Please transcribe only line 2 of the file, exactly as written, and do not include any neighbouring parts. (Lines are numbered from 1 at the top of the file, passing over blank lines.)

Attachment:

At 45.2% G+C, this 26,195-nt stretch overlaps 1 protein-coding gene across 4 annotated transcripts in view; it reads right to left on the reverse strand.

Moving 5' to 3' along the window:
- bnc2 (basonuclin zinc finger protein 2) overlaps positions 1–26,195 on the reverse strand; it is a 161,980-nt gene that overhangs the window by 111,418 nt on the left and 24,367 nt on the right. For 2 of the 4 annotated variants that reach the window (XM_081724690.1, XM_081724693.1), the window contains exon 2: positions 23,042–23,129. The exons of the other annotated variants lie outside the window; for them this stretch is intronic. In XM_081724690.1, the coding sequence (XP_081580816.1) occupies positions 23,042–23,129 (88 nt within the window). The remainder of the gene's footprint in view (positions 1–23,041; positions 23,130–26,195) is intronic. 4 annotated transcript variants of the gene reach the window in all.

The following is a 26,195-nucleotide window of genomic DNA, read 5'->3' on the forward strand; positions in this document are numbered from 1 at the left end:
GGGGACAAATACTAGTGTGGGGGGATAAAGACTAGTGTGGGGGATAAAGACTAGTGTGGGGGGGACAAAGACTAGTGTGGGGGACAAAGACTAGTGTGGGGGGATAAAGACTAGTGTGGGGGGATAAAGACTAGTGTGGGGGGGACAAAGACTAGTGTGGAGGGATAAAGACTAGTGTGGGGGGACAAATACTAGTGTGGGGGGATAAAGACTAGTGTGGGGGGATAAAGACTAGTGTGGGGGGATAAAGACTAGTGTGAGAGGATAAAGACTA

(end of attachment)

Moving 5' to 3' along the window: